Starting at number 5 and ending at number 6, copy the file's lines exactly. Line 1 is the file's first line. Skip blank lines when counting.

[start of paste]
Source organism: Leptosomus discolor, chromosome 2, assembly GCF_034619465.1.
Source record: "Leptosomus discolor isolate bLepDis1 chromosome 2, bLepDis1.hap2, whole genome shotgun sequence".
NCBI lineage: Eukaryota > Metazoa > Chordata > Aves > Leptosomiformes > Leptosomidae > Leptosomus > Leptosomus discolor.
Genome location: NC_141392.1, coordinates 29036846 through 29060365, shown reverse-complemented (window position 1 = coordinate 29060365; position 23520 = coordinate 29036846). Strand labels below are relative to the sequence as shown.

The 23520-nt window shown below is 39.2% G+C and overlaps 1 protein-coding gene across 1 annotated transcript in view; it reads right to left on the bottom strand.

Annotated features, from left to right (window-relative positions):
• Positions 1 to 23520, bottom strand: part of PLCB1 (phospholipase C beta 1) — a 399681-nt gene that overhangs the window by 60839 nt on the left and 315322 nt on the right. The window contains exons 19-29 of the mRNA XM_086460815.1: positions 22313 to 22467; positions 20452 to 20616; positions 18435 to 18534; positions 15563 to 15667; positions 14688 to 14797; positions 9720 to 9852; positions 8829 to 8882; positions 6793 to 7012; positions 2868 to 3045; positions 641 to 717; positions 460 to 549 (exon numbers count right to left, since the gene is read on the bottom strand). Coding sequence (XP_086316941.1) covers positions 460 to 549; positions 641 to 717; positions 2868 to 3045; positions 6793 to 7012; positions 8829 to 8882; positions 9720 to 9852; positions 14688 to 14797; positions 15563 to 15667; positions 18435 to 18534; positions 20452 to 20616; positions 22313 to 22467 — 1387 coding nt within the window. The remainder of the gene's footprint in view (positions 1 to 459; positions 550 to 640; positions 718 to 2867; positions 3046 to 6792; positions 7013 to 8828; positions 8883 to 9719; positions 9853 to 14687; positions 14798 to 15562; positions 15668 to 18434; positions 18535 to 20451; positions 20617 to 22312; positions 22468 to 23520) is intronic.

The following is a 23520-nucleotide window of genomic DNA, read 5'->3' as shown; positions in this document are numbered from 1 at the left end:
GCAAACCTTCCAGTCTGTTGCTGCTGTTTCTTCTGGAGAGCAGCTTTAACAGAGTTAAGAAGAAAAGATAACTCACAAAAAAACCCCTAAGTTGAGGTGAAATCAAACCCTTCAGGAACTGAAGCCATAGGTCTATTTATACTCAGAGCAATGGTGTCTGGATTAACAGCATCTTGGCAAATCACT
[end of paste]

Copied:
The 23520-nt window shown below is 39.2% G+C and overlaps 1 protein-coding gene across 1 annotated transcript in view; it reads right to left on the bottom strand.

Annotated features, from left to right (window-relative positions):